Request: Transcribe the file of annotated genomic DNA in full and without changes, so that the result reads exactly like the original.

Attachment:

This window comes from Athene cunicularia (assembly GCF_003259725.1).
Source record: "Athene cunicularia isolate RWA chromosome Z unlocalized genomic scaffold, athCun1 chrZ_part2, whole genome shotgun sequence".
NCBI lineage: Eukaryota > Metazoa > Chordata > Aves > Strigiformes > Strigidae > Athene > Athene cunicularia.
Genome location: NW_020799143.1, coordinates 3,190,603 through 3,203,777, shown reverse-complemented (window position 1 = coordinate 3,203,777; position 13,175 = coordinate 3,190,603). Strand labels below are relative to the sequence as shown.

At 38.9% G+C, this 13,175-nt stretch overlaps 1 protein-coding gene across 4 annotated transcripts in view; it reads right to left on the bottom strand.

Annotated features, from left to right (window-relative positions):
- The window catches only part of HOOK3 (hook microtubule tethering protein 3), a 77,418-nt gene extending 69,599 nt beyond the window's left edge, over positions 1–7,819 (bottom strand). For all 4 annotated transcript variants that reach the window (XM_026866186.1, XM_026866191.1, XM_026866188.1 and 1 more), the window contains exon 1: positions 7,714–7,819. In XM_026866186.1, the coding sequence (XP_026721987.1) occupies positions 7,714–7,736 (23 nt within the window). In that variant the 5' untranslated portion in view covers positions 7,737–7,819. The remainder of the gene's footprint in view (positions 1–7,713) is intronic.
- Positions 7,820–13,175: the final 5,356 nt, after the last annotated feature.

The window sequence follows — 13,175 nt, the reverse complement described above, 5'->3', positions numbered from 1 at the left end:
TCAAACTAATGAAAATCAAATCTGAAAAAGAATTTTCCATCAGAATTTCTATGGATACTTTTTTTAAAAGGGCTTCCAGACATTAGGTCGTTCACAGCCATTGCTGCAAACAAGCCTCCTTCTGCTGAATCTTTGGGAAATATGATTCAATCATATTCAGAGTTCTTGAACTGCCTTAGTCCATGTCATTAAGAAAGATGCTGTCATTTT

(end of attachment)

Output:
This window comes from Athene cunicularia (assembly GCF_003259725.1).
Source record: "Athene cunicularia isolate RWA chromosome Z unlocalized genomic scaffold, athCun1 chrZ_part2, whole genome shotgun sequence".
NCBI lineage: Eukaryota > Metazoa > Chordata > Aves > Strigiformes > Strigidae > Athene > Athene cunicularia.
Genome location: NW_020799143.1, coordinates 3,190,603 through 3,203,777, shown reverse-complemented (window position 1 = coordinate 3,203,777; position 13,175 = coordinate 3,190,603). Strand labels below are relative to the sequence as shown.

At 38.9% G+C, this 13,175-nt stretch overlaps 1 protein-coding gene across 4 annotated transcripts in view; it reads right to left on the bottom strand.

Annotated features, from left to right (window-relative positions):
- The window catches only part of HOOK3 (hook microtubule tethering protein 3), a 77,418-nt gene extending 69,599 nt beyond the window's left edge, over positions 1–7,819 (bottom strand). For all 4 annotated transcript variants that reach the window (XM_026866186.1, XM_026866191.1, XM_026866188.1 and 1 more), the window contains exon 1: positions 7,714–7,819. In XM_026866186.1, the coding sequence (XP_026721987.1) occupies positions 7,714–7,736 (23 nt within the window). In that variant the 5' untranslated portion in view covers positions 7,737–7,819. The remainder of the gene's footprint in view (positions 1–7,713) is intronic.
- Positions 7,820–13,175: the final 5,356 nt, after the last annotated feature.

The window sequence follows — 13,175 nt, the reverse complement described above, 5'->3', positions numbered from 1 at the left end:
TCAAACTAATGAAAATCAAATCTGAAAAAGAATTTTCCATCAGAATTTCTATGGATACTTTTTTTAAAAGGGCTTCCAGACATTAGGTCGTTCACAGCCATTGCTGCAAACAAGCCTCCTTCTGCTGAATCTTTGGGAAATATGATTCAATCATATTCAGAGTTCTTGAACTGCCTTAGTCCATGTCATTAAGAAAGATGCTGTCATTTT